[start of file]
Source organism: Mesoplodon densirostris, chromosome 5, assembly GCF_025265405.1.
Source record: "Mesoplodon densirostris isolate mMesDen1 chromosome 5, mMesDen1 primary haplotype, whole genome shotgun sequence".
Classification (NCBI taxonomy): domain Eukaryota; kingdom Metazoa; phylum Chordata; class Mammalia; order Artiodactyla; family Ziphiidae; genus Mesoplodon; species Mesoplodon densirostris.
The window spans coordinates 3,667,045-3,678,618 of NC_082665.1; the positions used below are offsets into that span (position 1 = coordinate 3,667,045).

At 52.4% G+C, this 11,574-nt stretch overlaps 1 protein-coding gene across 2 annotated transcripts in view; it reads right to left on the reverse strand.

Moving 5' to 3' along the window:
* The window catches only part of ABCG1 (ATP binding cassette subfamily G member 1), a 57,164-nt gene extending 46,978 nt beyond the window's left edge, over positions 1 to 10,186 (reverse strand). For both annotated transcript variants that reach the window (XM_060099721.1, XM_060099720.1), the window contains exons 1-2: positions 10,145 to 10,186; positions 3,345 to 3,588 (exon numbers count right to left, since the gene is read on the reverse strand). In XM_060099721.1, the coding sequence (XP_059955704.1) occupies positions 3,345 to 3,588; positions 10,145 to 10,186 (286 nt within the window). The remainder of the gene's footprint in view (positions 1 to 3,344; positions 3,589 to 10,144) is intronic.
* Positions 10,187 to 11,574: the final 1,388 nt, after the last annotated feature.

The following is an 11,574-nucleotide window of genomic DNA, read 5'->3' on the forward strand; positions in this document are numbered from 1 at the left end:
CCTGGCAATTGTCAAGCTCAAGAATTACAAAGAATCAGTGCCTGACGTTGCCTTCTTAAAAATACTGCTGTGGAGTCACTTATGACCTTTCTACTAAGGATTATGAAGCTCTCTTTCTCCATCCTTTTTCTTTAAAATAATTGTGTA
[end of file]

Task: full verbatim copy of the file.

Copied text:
Source organism: Mesoplodon densirostris, chromosome 5, assembly GCF_025265405.1.
Source record: "Mesoplodon densirostris isolate mMesDen1 chromosome 5, mMesDen1 primary haplotype, whole genome shotgun sequence".
Classification (NCBI taxonomy): domain Eukaryota; kingdom Metazoa; phylum Chordata; class Mammalia; order Artiodactyla; family Ziphiidae; genus Mesoplodon; species Mesoplodon densirostris.
The window spans coordinates 3,667,045-3,678,618 of NC_082665.1; the positions used below are offsets into that span (position 1 = coordinate 3,667,045).

At 52.4% G+C, this 11,574-nt stretch overlaps 1 protein-coding gene across 2 annotated transcripts in view; it reads right to left on the reverse strand.

Moving 5' to 3' along the window:
* The window catches only part of ABCG1 (ATP binding cassette subfamily G member 1), a 57,164-nt gene extending 46,978 nt beyond the window's left edge, over positions 1 to 10,186 (reverse strand). For both annotated transcript variants that reach the window (XM_060099721.1, XM_060099720.1), the window contains exons 1-2: positions 10,145 to 10,186; positions 3,345 to 3,588 (exon numbers count right to left, since the gene is read on the reverse strand). In XM_060099721.1, the coding sequence (XP_059955704.1) occupies positions 3,345 to 3,588; positions 10,145 to 10,186 (286 nt within the window). The remainder of the gene's footprint in view (positions 1 to 3,344; positions 3,589 to 10,144) is intronic.
* Positions 10,187 to 11,574: the final 1,388 nt, after the last annotated feature.

The following is an 11,574-nucleotide window of genomic DNA, read 5'->3' on the forward strand; positions in this document are numbered from 1 at the left end:
CCTGGCAATTGTCAAGCTCAAGAATTACAAAGAATCAGTGCCTGACGTTGCCTTCTTAAAAATACTGCTGTGGAGTCACTTATGACCTTTCTACTAAGGATTATGAAGCTCTCTTTCTCCATCCTTTTTCTTTAAAATAATTGTGTA